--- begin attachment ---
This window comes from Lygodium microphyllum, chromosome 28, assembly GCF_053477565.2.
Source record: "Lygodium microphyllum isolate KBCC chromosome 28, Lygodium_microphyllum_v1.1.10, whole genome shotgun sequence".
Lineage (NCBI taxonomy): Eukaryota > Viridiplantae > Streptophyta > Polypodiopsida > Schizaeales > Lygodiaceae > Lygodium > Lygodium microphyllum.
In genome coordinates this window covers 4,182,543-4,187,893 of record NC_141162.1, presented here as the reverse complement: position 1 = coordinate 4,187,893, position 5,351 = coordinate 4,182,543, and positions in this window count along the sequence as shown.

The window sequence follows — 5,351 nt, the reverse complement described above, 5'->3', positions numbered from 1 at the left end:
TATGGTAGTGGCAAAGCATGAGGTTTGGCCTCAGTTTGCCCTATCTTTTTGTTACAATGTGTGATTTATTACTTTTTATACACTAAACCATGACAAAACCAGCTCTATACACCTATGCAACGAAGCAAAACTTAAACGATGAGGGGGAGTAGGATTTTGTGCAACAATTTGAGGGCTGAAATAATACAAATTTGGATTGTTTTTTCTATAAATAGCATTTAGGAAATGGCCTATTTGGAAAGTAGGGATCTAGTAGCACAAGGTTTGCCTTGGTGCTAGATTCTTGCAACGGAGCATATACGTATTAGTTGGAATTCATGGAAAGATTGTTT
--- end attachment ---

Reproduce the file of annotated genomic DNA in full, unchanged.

This window comes from Lygodium microphyllum, chromosome 28, assembly GCF_053477565.2.
Source record: "Lygodium microphyllum isolate KBCC chromosome 28, Lygodium_microphyllum_v1.1.10, whole genome shotgun sequence".
Lineage (NCBI taxonomy): Eukaryota > Viridiplantae > Streptophyta > Polypodiopsida > Schizaeales > Lygodiaceae > Lygodium > Lygodium microphyllum.
In genome coordinates this window covers 4,182,543-4,187,893 of record NC_141162.1, presented here as the reverse complement: position 1 = coordinate 4,187,893, position 5,351 = coordinate 4,182,543, and positions in this window count along the sequence as shown.

The window sequence follows — 5,351 nt, the reverse complement described above, 5'->3', positions numbered from 1 at the left end:
TATGGTAGTGGCAAAGCATGAGGTTTGGCCTCAGTTTGCCCTATCTTTTTGTTACAATGTGTGATTTATTACTTTTTATACACTAAACCATGACAAAACCAGCTCTATACACCTATGCAACGAAGCAAAACTTAAACGATGAGGGGGAGTAGGATTTTGTGCAACAATTTGAGGGCTGAAATAATACAAATTTGGATTGTTTTTTCTATAAATAGCATTTAGGAAATGGCCTATTTGGAAAGTAGGGATCTAGTAGCACAAGGTTTGCCTTGGTGCTAGATTCTTGCAACGGAGCATATACGTATTAGTTGGAATTCATGGAAAGATTGTTT